>> pg_dump -U dbuser04 -W -F p My_University > University_backup.sql

The user must first navigate to the \bin folder of the PostgreSQL version installed ON THE TERMINAL or CMD. Once that is done, the command – as stated – may be performed. It is suggested that the output file be created in a known location prior to execution (don’t rely on PostgreSQL to create it for you). In the command above, -W is an option which enables verification of the user via the password. -F is used to specify the format of the output file in the following character (remember to change the extension of the output file). Therefore:

  • p = plain text file
  • t = tar file
  • d = directory-format archive
  • c = custom format archive

Using pg_dumpall:

The apparent caveat is how pg_dump is restricted to creating a copy of a single database at a time. For situations where multiple databases in the server must be backed up, PostgreSQL makes available the pg_dumpall command. For most part, its syntax stays the same and so do the options with the exception of –W (honestly, no one really would want to type the password for every single database they backup).

>> C:\Program Files\PostgreSQL\13\bin
>> pg_dumpall -U username -F p > path_to_output_file.sql

In many cases, firms might prefer to only make copies of the schemas or certain object definitions and not really the data. This is very much accounted for.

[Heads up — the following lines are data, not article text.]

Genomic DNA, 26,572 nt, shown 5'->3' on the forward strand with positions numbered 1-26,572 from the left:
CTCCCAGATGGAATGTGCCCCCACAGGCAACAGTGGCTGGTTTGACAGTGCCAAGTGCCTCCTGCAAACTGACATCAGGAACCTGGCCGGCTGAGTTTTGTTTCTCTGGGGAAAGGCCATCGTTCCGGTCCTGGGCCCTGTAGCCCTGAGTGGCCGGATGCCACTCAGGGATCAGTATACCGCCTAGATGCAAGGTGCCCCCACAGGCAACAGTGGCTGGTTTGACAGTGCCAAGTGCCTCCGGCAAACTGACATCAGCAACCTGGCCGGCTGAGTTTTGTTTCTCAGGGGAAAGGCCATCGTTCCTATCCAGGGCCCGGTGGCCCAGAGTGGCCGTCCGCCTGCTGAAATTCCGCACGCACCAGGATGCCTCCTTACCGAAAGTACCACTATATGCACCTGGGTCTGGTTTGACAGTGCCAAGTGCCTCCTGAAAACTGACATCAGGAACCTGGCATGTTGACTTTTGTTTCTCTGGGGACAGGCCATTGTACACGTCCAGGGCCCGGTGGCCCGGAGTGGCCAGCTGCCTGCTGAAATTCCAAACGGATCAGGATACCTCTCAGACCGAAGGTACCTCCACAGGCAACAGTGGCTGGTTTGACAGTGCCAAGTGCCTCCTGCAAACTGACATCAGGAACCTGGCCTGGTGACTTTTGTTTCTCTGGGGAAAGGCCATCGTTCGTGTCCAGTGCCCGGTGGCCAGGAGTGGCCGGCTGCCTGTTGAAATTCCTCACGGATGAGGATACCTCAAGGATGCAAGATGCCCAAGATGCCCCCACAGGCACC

>> pg_dumpall --tablespaces-only > path_to_output_file.sql $for only tablespaces
>> pg_dumpall --schema-only > path_to_output_file.sql     $for only schemas

Demerits of SQL Dump:

Based on multiple IT factions of corporations utilizing PostgreSQL servers for day-to-day procedures, the shortcomings of SQL Dumps easily provide incentive to use other approaches for Backups and Recovery.  

  • As we have seen, SQL dumps literally recreate every variable based on the instructions stored in the output file. In fact, it works on rebuilding all indexes as well. The cap on restoring speeds is obvious as a result.
  • A major consequence of the above is the unwanted overhead which businesses never welcome.
  • Technically, with multiple dumps occurring simultaneously, syntax reversal is a major issue.
  • Being a logical export, SQL dumps may not be 100% portable.


Consider a database ‘crimedb’ which stores a record of all criminals in the police registry. We shall attempt a regular backup of all tables.

List of all tables in the crimedb database 

Execution of pg_dump

Instances from the created Postgres dump file criminal_backup.sql

Continuous Archiving

This is a rather complex procedure when compared to the previous approaches discussed. However, the benefits prevail.

Continuous or repetitive archiving combines the ideas of issuing a File System Level Backup and a backup of the WAL files (technically, enabling WAL archiving separately). It may seem like File System Level Backups all over again, but with the added emphasis on retaining and not just archiving the WAL files while the backup is underway. This enables us to take ‘simultaneous snapshots’ of the database when offline. Another difference is with the restoring procedure – recovery of Continuous Archiving backups is much different. 

This section deals with Point-in-Time-Recovery Backups. This is a form of continuous archiving where the user may back up and restore data to a certain point in time in the past. The wordplay is based on the latest WAL archive created.

In short, the procedure is as follows: 

  1. Enable WAL Archiving
  2. Create a way by which the WAL files are retained.
  3. Make a File System Level backup (we will use pg_basebackup this time).